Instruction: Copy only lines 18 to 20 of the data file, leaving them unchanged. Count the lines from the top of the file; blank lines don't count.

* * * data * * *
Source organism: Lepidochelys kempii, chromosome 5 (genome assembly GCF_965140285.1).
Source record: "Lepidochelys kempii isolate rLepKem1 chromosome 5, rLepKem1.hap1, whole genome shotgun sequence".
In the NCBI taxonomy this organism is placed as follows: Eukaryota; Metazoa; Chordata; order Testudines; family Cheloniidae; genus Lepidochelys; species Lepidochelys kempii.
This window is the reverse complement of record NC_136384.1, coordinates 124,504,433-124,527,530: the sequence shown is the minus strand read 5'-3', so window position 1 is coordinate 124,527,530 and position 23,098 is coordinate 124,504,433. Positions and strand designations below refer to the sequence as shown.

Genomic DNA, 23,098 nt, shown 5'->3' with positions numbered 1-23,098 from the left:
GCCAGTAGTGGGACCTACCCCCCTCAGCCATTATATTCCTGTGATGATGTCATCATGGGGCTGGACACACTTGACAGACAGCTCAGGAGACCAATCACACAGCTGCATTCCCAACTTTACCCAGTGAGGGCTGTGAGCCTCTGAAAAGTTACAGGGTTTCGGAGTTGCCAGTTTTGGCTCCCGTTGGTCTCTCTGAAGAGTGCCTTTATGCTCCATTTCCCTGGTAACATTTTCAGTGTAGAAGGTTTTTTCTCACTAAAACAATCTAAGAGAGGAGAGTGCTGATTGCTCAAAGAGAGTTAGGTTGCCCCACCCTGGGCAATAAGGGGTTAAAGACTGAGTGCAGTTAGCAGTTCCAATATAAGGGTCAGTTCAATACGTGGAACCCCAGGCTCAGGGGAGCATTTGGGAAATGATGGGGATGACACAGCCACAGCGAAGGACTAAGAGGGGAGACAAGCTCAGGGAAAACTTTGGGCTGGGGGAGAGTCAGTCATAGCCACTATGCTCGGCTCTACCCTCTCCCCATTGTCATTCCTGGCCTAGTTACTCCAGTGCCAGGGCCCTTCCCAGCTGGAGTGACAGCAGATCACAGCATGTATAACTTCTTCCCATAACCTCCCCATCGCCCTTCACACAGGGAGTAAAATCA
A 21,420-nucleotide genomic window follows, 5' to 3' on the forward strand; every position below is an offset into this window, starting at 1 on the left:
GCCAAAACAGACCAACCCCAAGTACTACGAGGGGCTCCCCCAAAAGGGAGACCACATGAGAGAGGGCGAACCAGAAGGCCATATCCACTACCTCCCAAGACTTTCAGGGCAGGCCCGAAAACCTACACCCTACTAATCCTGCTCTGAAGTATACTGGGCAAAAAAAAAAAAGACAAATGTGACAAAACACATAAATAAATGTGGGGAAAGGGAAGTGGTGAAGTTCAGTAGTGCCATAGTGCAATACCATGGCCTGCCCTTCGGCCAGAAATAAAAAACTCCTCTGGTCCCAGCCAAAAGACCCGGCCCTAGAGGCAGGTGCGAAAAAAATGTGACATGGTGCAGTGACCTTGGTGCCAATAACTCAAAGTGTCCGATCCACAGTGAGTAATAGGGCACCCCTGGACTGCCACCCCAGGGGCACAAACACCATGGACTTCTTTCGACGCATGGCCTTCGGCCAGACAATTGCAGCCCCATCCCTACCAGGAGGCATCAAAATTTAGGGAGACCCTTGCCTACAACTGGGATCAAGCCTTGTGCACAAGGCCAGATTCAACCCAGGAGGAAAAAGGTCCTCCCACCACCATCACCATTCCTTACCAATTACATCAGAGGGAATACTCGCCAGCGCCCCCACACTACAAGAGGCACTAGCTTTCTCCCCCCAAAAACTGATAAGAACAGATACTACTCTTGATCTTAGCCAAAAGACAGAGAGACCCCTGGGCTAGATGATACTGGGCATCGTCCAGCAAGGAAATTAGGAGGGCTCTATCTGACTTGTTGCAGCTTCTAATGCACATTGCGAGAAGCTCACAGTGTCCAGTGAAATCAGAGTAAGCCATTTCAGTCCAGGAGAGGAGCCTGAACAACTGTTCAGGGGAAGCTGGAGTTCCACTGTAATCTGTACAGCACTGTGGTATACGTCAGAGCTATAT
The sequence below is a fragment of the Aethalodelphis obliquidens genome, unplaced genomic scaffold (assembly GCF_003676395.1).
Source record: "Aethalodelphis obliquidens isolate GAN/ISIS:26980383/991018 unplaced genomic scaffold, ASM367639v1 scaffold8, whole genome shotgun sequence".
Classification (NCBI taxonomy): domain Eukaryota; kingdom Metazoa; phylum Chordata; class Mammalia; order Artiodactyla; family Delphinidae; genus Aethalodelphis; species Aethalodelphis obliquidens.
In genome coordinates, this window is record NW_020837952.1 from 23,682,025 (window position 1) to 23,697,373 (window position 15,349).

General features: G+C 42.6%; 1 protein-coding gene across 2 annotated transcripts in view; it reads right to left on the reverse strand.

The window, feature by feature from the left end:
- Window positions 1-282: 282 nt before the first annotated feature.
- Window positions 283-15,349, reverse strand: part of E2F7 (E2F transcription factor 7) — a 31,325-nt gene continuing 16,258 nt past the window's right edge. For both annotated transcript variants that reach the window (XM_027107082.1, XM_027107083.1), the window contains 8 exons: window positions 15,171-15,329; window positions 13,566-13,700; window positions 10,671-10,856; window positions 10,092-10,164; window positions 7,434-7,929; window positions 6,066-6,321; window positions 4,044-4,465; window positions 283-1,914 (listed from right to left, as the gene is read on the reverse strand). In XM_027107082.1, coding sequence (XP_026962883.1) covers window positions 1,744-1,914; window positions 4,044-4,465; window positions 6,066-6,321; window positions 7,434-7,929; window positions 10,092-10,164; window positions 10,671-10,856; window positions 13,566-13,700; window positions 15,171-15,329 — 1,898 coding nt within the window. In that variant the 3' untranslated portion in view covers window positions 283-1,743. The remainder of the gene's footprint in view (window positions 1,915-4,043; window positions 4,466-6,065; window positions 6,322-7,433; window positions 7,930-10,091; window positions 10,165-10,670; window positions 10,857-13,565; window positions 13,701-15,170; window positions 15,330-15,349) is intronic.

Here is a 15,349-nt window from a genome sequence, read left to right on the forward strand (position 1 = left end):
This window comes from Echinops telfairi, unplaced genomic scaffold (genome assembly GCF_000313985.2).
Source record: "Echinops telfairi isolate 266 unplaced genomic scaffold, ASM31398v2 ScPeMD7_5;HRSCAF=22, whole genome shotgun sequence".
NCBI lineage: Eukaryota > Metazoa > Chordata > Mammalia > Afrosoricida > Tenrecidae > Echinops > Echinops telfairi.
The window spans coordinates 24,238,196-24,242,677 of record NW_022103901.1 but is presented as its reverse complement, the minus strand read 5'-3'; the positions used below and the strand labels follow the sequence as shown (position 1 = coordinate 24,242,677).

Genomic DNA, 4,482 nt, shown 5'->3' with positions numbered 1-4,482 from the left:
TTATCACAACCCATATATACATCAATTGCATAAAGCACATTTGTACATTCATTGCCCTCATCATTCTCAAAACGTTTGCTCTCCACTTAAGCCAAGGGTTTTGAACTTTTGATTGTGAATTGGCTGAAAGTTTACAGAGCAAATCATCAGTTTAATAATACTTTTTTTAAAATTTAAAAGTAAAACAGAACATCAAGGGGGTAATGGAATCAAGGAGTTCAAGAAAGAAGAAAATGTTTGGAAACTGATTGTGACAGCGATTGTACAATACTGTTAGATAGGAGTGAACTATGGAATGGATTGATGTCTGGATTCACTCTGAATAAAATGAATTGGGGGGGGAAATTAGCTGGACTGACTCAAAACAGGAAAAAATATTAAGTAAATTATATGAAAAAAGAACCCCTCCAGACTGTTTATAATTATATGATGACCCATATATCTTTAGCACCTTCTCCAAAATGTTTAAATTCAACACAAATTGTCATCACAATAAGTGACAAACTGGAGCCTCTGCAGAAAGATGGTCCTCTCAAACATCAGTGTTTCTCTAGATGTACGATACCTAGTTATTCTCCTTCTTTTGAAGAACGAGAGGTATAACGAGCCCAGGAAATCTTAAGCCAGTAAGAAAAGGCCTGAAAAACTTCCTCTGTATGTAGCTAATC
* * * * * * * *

This window comes from Echinops telfairi, unplaced genomic scaffold (genome assembly GCF_000313985.2).
Source record: "Echinops telfairi isolate 266 unplaced genomic scaffold, ASM31398v2 ScPeMD7_5;HRSCAF=22, whole genome shotgun sequence".
NCBI lineage: Eukaryota > Metazoa > Chordata > Mammalia > Afrosoricida > Tenrecidae > Echinops > Echinops telfairi.